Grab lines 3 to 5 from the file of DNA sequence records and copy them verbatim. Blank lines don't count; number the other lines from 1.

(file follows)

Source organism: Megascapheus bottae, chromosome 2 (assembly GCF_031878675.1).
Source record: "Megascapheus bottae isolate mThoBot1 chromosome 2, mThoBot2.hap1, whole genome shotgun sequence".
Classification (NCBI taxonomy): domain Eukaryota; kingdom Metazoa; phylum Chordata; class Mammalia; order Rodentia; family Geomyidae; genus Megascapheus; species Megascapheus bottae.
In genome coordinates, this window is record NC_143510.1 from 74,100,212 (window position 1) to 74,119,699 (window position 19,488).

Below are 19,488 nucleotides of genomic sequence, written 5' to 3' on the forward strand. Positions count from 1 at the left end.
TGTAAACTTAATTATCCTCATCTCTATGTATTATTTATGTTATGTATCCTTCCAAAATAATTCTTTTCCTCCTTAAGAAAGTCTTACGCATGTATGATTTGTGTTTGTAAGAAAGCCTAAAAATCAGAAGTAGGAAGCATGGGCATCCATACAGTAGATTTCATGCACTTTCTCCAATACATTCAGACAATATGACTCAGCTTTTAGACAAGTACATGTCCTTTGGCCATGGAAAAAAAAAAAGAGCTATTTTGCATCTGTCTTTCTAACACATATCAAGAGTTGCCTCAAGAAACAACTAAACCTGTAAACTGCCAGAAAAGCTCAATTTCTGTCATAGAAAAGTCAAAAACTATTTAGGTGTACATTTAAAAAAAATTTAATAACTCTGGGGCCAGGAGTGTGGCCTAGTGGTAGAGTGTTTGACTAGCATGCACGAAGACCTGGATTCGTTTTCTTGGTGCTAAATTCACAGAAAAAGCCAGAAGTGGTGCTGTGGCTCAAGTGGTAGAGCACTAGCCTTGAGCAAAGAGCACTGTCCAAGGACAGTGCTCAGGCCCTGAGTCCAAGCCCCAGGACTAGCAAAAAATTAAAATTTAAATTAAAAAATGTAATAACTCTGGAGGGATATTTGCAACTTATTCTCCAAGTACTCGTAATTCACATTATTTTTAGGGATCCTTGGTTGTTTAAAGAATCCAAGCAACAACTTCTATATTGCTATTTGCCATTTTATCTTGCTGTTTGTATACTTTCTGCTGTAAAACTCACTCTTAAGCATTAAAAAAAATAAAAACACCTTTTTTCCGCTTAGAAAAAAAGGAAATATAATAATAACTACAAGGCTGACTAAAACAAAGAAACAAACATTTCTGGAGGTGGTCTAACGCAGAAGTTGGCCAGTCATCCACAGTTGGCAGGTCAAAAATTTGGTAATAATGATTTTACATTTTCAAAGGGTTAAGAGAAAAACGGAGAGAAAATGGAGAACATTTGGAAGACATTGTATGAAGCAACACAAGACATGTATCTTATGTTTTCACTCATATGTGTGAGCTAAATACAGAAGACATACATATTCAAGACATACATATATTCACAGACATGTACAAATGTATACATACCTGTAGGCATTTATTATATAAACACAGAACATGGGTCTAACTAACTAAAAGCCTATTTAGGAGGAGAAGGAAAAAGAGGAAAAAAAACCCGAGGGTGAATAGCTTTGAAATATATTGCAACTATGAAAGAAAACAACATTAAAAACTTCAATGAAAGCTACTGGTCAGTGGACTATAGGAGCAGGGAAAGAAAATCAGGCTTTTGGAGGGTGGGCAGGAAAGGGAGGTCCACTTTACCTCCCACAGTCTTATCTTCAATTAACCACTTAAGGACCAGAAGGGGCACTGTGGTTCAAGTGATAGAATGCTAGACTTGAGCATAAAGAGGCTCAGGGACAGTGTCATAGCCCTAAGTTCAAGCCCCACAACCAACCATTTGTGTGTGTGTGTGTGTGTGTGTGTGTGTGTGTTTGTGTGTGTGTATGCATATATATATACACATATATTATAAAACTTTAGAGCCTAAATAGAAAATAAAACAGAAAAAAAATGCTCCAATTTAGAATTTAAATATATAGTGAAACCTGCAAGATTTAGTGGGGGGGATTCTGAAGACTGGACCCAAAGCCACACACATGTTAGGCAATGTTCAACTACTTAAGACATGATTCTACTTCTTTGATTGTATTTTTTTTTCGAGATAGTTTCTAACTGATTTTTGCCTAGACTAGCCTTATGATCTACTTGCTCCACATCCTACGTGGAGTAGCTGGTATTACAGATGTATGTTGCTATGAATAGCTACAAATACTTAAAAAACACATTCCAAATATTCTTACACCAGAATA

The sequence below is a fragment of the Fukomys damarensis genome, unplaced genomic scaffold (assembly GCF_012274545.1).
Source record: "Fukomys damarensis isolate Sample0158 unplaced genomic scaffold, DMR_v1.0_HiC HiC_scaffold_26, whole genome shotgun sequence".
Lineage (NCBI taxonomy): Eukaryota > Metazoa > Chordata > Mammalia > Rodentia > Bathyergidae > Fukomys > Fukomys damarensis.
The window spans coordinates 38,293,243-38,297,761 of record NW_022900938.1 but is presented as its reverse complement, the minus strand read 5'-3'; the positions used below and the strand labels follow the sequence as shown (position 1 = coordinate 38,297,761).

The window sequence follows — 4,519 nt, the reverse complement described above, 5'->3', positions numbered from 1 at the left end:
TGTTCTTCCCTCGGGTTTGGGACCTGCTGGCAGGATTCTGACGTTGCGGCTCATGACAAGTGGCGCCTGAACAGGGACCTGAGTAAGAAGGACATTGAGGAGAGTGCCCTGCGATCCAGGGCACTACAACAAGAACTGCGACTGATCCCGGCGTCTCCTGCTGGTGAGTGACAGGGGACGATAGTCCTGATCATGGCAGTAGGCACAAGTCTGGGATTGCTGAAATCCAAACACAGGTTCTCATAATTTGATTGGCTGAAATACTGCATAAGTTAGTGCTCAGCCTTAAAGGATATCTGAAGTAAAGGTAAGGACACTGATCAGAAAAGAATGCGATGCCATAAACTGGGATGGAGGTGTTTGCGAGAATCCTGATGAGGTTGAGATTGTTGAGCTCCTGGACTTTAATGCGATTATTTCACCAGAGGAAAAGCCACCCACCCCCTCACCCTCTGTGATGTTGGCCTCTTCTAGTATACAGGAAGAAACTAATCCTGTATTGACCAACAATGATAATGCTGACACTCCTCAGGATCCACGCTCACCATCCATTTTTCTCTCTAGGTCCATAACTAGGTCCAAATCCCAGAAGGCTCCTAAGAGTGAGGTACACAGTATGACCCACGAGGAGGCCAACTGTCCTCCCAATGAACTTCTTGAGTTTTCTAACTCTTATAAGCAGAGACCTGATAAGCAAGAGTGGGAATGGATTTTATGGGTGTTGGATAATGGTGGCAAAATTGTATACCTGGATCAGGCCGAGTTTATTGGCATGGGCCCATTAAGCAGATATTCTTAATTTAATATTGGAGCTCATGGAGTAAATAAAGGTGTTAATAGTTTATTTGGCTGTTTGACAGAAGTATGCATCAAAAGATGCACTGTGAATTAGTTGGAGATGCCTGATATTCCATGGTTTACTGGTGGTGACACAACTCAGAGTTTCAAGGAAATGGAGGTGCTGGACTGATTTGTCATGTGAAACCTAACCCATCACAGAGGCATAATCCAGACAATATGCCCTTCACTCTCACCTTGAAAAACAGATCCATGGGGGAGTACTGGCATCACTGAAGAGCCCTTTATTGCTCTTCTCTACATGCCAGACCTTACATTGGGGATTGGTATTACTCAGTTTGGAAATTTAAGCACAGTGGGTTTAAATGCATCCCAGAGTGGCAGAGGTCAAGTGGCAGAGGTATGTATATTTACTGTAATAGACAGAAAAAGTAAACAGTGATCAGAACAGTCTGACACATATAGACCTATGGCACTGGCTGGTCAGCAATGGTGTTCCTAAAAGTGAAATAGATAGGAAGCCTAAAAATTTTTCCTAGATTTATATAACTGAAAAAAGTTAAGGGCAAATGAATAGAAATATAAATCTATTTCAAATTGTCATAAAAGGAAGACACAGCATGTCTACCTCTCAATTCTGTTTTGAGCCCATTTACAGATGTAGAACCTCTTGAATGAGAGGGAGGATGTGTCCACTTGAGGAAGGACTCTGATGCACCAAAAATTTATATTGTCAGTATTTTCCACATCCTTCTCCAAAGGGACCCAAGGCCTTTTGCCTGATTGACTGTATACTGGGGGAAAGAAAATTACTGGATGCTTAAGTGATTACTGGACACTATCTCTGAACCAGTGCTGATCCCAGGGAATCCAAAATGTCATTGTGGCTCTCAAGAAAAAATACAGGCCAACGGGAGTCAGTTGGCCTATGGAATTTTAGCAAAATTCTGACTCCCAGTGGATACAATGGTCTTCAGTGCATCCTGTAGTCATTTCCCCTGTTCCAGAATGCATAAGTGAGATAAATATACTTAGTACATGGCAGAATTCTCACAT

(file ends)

Classification (NCBI taxonomy): domain Eukaryota; kingdom Metazoa; phylum Chordata; class Mammalia; order Rodentia; family Geomyidae; genus Megascapheus; species Megascapheus bottae.
In genome coordinates, this window is record NC_143510.1 from 74,100,212 (window position 1) to 74,119,699 (window position 19,488).

Below are 19,488 nucleotides of genomic sequence, written 5' to 3' on the forward strand. Positions count from 1 at the left end.